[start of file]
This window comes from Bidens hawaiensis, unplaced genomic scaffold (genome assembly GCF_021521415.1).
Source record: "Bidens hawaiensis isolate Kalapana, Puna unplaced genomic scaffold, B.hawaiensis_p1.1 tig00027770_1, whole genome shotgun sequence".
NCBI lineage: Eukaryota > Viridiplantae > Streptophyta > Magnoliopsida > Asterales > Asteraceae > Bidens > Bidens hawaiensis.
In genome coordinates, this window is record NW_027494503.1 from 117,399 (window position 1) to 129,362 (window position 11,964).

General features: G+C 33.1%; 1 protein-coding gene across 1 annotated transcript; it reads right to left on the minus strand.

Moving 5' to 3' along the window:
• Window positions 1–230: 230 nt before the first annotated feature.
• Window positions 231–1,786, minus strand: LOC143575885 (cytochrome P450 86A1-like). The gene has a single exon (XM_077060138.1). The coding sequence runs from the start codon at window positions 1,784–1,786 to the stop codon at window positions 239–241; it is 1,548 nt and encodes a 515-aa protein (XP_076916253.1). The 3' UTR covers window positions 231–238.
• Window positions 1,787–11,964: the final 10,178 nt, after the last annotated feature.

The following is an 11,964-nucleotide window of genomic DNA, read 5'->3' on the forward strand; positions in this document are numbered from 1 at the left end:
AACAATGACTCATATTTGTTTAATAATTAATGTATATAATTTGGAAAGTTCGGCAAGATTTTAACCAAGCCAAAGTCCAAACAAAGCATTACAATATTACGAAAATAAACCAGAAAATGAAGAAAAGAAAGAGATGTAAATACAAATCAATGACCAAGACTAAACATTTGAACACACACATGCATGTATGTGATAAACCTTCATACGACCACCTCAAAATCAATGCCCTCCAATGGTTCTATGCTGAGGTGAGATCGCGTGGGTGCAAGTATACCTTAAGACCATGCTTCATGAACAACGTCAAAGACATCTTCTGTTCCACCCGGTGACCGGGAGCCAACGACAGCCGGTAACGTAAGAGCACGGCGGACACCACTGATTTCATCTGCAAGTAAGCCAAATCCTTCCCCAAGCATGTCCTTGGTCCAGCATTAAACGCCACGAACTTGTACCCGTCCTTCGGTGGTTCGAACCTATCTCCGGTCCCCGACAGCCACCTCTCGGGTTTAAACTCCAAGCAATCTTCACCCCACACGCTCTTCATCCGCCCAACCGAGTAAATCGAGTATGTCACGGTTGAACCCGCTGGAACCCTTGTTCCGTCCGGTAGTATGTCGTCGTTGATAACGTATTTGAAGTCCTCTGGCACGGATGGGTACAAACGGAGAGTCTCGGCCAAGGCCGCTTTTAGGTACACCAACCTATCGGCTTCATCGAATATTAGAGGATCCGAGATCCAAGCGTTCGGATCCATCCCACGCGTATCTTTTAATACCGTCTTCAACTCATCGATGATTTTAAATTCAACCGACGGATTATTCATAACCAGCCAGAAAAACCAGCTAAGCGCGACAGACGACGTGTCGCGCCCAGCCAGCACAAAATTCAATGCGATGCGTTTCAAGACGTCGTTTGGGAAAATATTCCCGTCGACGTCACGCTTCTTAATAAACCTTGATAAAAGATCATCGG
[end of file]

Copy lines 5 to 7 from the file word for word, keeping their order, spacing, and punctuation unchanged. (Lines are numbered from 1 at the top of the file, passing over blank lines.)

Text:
General features: G+C 33.1%; 1 protein-coding gene across 1 annotated transcript; it reads right to left on the minus strand.

Moving 5' to 3' along the window:
• Window positions 1–230: 230 nt before the first annotated feature.